Guidelines for using heat and ice

Guidelines for using Heat and Ice

Hot Water Bottle
Guidelines for Using Heat
 
Heat is used therapeutically to increase circulation to the area on which it is applied. This increased blood flow baths the area in nutrient rich blood and flushes out toxins. It also helps to relax tense mucles and temporarily relieve pain. Moist heat is more effective than dry heat.
 
Heat is best used for chronic injuries that have no signs of inflammation or swelling. Never apply heat to an acute injury or a swollen area. If you have high blood pressure, do not apply heat to your torso as this can raise your blood pressure to dangerous levels.
 
- Have a layer of cloth between skin and heat source to avoid burning.
- The temperature should never be extreme.
- Apply heat to an area for no more than 15 to 20 minutes at a time.
- Never apply heat to an acute injury or area of swelling.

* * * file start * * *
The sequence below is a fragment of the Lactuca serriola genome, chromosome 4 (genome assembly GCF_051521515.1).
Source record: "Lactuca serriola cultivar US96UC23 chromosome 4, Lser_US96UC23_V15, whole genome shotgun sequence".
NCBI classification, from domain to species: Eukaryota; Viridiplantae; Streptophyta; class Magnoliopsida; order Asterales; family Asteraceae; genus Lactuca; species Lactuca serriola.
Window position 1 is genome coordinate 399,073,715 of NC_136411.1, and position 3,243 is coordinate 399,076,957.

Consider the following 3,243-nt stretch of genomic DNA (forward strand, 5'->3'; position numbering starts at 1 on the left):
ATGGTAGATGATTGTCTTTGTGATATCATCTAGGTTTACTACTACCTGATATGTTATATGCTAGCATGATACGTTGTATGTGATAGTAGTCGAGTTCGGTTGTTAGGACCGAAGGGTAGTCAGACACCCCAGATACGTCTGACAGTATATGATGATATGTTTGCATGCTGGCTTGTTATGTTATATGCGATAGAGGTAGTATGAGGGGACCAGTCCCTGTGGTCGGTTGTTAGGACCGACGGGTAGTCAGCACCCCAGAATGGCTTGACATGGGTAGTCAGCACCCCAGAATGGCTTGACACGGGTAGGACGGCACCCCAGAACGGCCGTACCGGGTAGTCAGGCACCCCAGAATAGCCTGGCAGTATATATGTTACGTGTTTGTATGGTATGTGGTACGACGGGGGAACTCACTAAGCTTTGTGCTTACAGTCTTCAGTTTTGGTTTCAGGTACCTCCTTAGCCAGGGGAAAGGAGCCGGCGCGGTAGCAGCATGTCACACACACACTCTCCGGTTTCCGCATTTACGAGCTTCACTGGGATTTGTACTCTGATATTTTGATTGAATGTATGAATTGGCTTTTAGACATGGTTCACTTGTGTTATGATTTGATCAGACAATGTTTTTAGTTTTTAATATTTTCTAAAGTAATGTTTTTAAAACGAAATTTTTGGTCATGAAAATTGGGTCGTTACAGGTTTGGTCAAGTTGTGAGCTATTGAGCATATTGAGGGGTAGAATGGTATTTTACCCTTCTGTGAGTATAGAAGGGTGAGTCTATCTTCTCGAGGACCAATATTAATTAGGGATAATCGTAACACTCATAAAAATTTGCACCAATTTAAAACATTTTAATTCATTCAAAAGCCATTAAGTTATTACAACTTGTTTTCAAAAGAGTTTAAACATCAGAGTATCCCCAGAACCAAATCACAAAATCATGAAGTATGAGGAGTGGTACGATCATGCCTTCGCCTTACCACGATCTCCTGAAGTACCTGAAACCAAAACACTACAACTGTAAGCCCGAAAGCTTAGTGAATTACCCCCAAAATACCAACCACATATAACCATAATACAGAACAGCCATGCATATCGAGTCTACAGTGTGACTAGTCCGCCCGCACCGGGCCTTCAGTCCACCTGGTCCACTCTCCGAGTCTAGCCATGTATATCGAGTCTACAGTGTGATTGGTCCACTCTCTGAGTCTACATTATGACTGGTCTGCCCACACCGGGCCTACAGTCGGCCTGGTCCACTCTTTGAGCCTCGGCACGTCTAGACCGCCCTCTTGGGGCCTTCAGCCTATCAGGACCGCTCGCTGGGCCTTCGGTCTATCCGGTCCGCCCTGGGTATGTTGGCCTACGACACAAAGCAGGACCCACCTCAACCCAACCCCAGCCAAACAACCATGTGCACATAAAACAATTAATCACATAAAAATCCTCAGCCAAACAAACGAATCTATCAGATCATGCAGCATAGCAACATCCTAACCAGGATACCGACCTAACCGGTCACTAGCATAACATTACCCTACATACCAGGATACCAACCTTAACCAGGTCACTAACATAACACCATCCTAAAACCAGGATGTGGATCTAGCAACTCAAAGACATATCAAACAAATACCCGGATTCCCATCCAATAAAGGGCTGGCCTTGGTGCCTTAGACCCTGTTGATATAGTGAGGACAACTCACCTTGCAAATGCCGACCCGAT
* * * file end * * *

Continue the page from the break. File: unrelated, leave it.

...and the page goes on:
Guidelines for Using Ice
 
Cold therapy/ Ice is best used for acute injuries, inflammation, swelling and pain relief. Ice causes the blood vessels to vasoconstrict, which decreases blood flow to an area. An acute injury is a sprain, strain, contusion or other injury that has happened recently. Ice can also be used for chronic injuries and repetative strain injuries like tendonitis, joint pain, sore muscles, headaches and more.
 
-Have a layer of cloth between the ice and your skin to avoid skin damage and nerve damage.
-Apply for 10 to 15 minutes at a time. Let the area warm up completely before reapplying (30-45min).
-Use caution in areas where nerves are close to the skin surface; elbow, ankle, lateral knee. If you feel numbness or tingling farther down the nerve pathway (fingers & toes) remove the ice immediately to
avoid nerve damage

 

 
 
 
 
 
 
 
 
 
 
 
 
 
 
 
 
 
 
 
 
 
 
 
 
 
 
 
 
 
 
 
 
 
 
 
 
 
 
 
 
 
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